Unsurprisingly, the suggestion produced a raucous response, much of it negative. The comments section of this Guardian article  gives a sense of the lively debate; pro-storage commentators seem to be rather outnumbered.

However this is an incredibly good idea.

Australia could store this stuff, at little cost after the initial investment, and rake in some serious money. That money could be used for anything, though there is no doubt that indigenous people would be fair claimants to a large chunk, being owners of the land being used.

Environmentally the idea is completely sound. Anybody in any doubt of this should start by reading this. Nuclear waste if properly stored is completely safe and much much less dangerous than other industrial wastes (heavy metals, chemical solvents etc), which are routinely kept in the middle of cities. There is in fact no reason to put nuclear waste out in the desert 100s of kilometers away from the nearest hamlet, other than the fact the anti-nuclear lobby has convinced the public it is excessively dangerous.

The only irony is that in fact nuclear waste doesn't need long-term storage; it should be recycled, which would reduce its volume (and its radiation) by about 95%

Australia, in fact, should by all rights be leading the worldwide nuclear wave. We are blessed with vast amounts of uranium (about a third of the world's known deposits), a high level of development, and a history of energy resource export. We should be exporting the world's uranium, building our own nuclear plants, and happily accepting the waste.

The 'Greens', sadly but not unexpectedly, are outraged, as can be seen in the Guardian article.

Now if they actually were green...

Wednesday, 13 November 2013

Fukushima Refugees - Will they return or won't they?

Some interesting news tonight on the NHK 7 o'clock.

It seems there is some new government policy being formulated regarding Fukushima refugees and whether they will be allowed to return and, if so, when.

As I understand it, there are 80,000 refugees currently receiving compensation payouts. According to tonight's news, 25,000 don't know whether they will be allowed back at all.

The most polluted area is around the town of Namie. Tonight it was reported that the level of radiation was 4 microsieverts/hr. It was also stated that some areas are over 50 mSv/year. Since 4 microsieverts an hour only adds up to about 35 mSv/year, something is a little out already, but, whatever.

It's worthwhile noting that adverse human health effects have never been reported in areas with 35 or 50 mSv of radiation a year. In fact, the lowest level at which negative health effects have ever been observed is 100 mSv, and that was in a single dose (at Hiroshima and Nagasaki), not a very low dose spread out over an entire year. But that's a topic for another day.

So what is the Japanese government now considering while they prevent stressed and elderly residents from returning to completely safe homes in the clean and fresh countryside? Under the new proposals, some residents may never be able to return, and will receive sizable compensation payouts (paid from taxpayers funds) instead.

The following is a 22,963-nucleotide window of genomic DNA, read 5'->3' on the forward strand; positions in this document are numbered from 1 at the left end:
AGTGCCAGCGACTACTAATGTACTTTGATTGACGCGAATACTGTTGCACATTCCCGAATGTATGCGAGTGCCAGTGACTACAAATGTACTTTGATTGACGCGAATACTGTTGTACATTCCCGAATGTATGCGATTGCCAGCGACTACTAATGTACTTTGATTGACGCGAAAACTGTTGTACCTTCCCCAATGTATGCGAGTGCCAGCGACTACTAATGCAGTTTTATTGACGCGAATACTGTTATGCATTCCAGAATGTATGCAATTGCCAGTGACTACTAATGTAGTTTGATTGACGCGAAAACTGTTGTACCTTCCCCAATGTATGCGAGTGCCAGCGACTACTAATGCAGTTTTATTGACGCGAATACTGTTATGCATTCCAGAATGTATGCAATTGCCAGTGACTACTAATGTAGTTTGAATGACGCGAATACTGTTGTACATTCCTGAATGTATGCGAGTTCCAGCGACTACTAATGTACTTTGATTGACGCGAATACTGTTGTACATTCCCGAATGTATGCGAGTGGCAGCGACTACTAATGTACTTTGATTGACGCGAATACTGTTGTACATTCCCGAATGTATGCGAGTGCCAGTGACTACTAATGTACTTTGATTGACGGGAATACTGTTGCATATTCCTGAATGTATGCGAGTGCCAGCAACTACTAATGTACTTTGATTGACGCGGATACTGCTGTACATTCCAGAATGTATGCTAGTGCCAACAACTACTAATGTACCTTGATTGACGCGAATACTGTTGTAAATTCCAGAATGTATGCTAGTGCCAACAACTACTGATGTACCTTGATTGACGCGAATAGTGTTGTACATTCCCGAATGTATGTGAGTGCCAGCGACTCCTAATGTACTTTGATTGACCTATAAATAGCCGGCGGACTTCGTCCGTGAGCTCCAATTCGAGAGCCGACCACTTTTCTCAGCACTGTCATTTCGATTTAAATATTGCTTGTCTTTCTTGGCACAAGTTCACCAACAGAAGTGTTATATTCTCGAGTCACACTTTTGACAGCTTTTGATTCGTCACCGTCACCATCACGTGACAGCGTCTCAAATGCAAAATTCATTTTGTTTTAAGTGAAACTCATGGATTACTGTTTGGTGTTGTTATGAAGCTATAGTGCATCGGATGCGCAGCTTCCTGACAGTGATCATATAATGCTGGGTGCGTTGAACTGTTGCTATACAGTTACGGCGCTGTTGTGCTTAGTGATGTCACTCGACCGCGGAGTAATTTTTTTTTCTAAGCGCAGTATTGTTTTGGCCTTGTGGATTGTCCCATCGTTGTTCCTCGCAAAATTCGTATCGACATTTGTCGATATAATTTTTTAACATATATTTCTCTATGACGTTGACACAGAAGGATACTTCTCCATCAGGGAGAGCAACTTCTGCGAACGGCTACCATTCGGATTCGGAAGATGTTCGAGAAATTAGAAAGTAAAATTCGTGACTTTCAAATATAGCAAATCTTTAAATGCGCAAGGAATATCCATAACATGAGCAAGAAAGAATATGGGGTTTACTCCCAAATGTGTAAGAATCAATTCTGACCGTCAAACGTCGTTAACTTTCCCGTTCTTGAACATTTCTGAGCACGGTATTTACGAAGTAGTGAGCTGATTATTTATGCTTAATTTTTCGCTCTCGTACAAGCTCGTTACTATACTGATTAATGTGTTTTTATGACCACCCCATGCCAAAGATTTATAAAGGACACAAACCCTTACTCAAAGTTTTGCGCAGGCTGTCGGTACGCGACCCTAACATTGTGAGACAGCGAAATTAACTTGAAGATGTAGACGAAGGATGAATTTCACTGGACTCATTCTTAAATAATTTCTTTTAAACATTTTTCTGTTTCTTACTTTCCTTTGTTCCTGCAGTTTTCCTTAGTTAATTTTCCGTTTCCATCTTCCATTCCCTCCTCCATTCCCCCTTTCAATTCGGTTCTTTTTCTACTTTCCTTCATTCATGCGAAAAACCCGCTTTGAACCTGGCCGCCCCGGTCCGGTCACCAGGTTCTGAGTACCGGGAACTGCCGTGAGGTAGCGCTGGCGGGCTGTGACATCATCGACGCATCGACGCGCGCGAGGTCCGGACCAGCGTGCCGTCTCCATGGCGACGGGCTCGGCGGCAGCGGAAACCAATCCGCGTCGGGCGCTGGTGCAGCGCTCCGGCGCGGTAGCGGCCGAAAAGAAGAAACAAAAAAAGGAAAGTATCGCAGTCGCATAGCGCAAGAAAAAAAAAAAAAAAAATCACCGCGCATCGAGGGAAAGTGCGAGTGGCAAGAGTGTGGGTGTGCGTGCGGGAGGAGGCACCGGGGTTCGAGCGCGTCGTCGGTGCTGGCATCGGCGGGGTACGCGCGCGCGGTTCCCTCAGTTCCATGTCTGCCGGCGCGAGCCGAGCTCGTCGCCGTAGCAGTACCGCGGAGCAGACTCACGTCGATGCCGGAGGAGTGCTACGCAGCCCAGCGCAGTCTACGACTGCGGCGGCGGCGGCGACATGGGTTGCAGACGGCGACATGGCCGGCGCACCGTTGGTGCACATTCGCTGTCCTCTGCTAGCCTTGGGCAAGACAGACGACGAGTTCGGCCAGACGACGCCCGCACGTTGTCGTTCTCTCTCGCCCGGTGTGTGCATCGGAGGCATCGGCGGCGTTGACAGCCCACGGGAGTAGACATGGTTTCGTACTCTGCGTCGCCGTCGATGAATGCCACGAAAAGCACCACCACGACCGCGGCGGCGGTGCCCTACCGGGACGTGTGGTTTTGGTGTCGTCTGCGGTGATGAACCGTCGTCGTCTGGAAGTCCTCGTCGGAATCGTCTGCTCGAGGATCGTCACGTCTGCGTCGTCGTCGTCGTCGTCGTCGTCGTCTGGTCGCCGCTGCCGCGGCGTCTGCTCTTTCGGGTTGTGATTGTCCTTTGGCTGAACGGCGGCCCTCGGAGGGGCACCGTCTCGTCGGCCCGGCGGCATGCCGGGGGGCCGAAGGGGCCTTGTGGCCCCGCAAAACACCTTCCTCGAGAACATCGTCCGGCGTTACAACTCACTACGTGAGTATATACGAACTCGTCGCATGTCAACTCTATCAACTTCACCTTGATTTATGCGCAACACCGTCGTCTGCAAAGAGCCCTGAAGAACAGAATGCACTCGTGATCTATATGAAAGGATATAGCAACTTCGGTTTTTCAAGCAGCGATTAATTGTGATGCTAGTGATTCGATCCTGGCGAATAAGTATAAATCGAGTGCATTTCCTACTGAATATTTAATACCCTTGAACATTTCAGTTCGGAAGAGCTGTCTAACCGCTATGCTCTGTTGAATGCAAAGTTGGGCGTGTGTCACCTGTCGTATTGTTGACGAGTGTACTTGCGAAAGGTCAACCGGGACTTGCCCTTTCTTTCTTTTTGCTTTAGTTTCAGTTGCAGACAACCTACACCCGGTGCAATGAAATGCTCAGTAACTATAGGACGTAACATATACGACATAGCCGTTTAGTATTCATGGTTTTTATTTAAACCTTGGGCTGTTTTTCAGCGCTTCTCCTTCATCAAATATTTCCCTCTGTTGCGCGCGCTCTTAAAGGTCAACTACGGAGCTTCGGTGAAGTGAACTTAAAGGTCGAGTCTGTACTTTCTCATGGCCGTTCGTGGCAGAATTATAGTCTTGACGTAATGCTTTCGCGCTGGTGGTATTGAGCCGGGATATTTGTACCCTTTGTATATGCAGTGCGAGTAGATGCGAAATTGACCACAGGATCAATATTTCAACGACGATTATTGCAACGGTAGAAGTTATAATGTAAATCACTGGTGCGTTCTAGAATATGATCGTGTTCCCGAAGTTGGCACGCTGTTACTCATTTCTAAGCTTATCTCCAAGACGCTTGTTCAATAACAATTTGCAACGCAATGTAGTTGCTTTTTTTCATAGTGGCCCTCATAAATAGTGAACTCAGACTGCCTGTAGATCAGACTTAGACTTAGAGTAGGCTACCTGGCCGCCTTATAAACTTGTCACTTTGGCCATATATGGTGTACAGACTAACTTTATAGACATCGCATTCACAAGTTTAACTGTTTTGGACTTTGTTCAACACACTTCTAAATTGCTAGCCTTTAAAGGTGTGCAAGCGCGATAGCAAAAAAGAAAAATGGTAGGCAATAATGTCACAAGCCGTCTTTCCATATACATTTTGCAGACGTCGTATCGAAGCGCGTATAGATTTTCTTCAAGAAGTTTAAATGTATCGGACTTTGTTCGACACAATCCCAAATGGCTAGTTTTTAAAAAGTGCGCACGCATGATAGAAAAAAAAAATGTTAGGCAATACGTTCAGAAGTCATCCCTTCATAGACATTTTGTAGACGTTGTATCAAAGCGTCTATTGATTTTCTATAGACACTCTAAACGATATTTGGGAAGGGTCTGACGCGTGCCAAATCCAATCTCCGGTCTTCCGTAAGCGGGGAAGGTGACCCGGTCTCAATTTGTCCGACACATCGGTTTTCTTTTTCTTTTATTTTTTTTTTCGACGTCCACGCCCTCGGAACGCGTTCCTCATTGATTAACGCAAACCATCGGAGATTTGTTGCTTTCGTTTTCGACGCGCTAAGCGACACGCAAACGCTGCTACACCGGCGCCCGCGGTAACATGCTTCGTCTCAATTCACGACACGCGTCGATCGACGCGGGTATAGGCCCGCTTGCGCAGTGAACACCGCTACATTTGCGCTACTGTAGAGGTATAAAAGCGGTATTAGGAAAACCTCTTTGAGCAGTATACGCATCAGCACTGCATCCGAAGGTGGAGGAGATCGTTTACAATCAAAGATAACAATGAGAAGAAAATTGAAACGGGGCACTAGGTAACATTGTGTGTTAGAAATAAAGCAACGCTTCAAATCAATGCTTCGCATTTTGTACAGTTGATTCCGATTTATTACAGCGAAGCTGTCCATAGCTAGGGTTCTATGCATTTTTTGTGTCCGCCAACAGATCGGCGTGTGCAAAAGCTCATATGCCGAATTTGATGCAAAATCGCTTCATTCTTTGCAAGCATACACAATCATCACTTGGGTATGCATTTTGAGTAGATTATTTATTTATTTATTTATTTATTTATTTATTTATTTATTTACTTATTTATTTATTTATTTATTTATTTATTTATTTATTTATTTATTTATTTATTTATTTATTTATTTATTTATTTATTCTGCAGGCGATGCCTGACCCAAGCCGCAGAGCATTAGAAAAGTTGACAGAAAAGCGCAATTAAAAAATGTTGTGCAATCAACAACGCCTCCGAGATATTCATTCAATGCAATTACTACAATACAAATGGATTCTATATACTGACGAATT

And because the Japanese government will obviously still have too much money left over, there are additional plans for further decontamination work, which (surprise surprise) has been unable to significantly reduce decontamination in many areas.

Since tens of millions of dollars have already been spent on decontamination efforts, successfully reducing radiation levels from completely safe to 'not significantly' lower than that, what's a few million more spent?

Wednesday, 6 November 2013

692 million dollars a week

Since all but two of Japan's nuclear power plants have been shut off since the Fukushima accident, Japan's utilities have had to pay huge sums of money for imported fuels to burn in order to replace the energy the nuclear plants would have generated.

In fact, according to Bloomberg in this fiscal year TEPCO and eight other power companies will pay 3.6 trillion yen more in fuel costs. These companies have been importing huge amounts of oil, LNG and coal.

This works out to an astounding 692 million dollars a week.

3.6 trillion yen is about 36 billion dollars, depending on the exchange rate. This increase in fossil-fuel imports is also forcing Japan to have a third annual trade deficit in a row.

Of course Japan can completely afford that. It's not like they any problems with massive debt or anything like that, is it?

Friday, 27 September 2013

TEPCO applying to start up reactors

TEPCO today formally applied for safety assessments from the NRA for two of its reactors at the currently idle Kashiwazaki-Kariwa nuclear plant in Niigata prefecture. The nuclear plant is the largest in the world, with a total of 7 reactors capable of producing 8.2 gigawatts of power - enough to power a small country.

TEPCO is desperate to get some of its reactors started up again as it is currently haemorraghing cash while its reactors are idle. It is due to receive 380 billion yen in loans from the government later this year just to keep ticking over, and it is estimated that turning on 2 reactors could cut fuel costs by 200-300 billion a year.

However it's not clear when or if the NRA will judge the nuclear plants to have fulfilled the new stringent guidelines that are now in place. Among other things, it seems that these days nuclear plant operators seem vulnerable to the accusation that their nuclear plants lie over active geological faultlines. Of course it doesn't help that the definition of 'active' seems to be very generous indeed.

In another entry into the irony files, NHK tonight featured a lengthy broadcast about the new IPCC report on global warming, just after the stories about TEPCO.

The phrase 'a drastic reduction in greenhouse gas emissions is needed' was uttered. Oh dear.